Expert Blog Compelling advice, stories, and thought-provoking perspectives straight from YourTango's lineup of Experts to you

Your Sexual Fantasies Explained

Sex, Self

Do you have addictive sexual fantasies? Find out where they come from and what they mean.

This guest article from PsychCentral was written by Linda Hatch, PhD.

Wouldn’t we all like a way to interpret our sexual fantasies? Where do they come from? What do they mean? Often sexual fantasies seem to take hold for no apparent reason. Their meaning seems like some kind of mysterious code that we could crack, as we do in dream interpretation.

If you ask someone to describe their most compelling sexual fantasies, especially a sex addict, you will find that there is a central core, a rather specific set pattern as to where their imagination takes them.

Addictive fantasies are laid down early in development
For many people and for most sex addicts a specific thing, activity or imagined scenario becomes connected to sexual arousal. For sex addicts this can be a rather specific scenario that is played out in the sexual acting out behavior, in pornographic imagery or in masturbatory fantasies.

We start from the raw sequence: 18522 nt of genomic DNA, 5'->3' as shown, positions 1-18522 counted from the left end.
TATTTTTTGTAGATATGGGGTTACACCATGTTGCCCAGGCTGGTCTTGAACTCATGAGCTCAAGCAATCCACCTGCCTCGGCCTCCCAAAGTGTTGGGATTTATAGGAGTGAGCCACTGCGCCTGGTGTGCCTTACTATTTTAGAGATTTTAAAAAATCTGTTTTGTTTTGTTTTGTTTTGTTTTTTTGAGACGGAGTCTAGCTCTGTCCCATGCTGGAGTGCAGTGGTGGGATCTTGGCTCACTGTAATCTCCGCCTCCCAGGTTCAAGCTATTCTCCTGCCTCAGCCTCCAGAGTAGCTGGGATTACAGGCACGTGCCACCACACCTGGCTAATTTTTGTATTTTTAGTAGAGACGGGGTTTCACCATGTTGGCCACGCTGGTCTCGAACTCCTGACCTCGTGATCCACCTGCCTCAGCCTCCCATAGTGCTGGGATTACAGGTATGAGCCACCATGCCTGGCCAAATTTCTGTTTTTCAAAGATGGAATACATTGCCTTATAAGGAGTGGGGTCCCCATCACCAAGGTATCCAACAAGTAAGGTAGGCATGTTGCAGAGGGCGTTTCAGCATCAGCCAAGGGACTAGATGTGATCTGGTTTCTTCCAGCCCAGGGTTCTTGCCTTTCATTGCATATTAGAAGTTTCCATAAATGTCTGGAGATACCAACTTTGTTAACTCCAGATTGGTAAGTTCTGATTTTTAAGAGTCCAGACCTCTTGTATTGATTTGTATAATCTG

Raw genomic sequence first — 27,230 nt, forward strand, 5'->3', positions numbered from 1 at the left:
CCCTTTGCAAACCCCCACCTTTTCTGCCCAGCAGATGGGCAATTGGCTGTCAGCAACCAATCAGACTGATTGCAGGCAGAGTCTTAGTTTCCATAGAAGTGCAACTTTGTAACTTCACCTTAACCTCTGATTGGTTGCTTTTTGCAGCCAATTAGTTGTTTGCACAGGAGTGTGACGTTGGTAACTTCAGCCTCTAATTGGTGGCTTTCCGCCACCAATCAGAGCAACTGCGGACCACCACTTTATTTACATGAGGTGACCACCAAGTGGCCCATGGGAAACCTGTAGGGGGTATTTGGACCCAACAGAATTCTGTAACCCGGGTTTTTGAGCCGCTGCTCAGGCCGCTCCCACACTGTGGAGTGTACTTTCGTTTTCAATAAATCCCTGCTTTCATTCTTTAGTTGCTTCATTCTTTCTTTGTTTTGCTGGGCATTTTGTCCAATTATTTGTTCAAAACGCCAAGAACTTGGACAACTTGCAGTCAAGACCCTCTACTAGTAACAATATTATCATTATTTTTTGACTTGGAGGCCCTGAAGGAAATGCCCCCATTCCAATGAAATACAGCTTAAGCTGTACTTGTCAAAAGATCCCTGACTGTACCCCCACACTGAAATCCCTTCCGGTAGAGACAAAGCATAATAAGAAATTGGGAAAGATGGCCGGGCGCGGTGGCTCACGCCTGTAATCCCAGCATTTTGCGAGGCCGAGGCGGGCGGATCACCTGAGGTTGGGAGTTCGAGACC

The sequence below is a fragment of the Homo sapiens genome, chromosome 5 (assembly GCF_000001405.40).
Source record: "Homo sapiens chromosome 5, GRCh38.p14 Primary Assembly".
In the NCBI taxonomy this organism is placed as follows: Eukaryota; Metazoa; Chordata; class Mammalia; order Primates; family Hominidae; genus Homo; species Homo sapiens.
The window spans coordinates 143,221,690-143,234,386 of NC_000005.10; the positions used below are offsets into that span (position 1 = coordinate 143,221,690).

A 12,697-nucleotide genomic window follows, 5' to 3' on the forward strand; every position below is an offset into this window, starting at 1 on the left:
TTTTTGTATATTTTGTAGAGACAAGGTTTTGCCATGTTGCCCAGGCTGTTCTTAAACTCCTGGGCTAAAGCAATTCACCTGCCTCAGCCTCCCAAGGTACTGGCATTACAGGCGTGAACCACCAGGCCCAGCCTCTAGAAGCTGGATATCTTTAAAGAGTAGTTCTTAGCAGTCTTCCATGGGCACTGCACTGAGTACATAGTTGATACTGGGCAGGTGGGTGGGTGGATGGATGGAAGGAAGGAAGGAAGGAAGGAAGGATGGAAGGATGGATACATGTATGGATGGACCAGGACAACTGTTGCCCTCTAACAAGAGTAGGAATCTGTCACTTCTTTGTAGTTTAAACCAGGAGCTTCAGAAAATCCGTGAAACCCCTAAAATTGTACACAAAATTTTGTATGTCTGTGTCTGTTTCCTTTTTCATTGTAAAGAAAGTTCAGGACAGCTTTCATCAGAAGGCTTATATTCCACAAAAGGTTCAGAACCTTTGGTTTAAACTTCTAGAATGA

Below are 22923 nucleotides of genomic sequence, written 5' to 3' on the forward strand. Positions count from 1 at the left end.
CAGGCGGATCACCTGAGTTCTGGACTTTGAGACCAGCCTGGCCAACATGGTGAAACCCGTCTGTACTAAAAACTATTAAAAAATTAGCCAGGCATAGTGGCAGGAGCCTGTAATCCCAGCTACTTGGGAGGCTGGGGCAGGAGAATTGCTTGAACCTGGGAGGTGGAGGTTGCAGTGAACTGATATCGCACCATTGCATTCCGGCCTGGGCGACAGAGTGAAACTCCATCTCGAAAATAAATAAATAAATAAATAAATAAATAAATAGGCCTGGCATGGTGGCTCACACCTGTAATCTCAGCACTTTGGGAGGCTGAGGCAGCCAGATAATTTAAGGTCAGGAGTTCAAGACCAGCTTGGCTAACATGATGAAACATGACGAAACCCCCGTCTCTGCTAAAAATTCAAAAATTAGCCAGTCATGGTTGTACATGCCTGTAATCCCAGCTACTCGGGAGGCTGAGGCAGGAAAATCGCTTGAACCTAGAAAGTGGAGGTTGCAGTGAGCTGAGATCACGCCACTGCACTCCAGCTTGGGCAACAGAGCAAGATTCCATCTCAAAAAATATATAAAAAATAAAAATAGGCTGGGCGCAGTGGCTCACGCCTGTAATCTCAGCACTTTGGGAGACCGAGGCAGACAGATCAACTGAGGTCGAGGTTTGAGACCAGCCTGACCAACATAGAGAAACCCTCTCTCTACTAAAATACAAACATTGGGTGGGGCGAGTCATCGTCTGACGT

Intense early experiences can become "sexualized," meaning they can come to be associated with sexual excitation. Often these are experiences of frightening events or scenarios as fear (and other strong emotions) seem to be connected to sexual arousal in most humans.

Early experience can be particularly intense when it is part of how we relate to a caregiver. Often it involves the things we needed to do in order get love and/or avoid abandonment. If allowing ourselves to be threatened or punished in some way was necessary to maintain a bond with a caregiver then being threatened or punished can take on a sexual meaning as we develop sexually. Whether sexuality is connected to abusing someone or to being ourselves abused, the scenario is the same. We are just playing different roles in it. Keep reading...

More sex advice from YourTango:

This article was originally published at PsychCentral. Reprinted with permission from the author.

Explore YourTango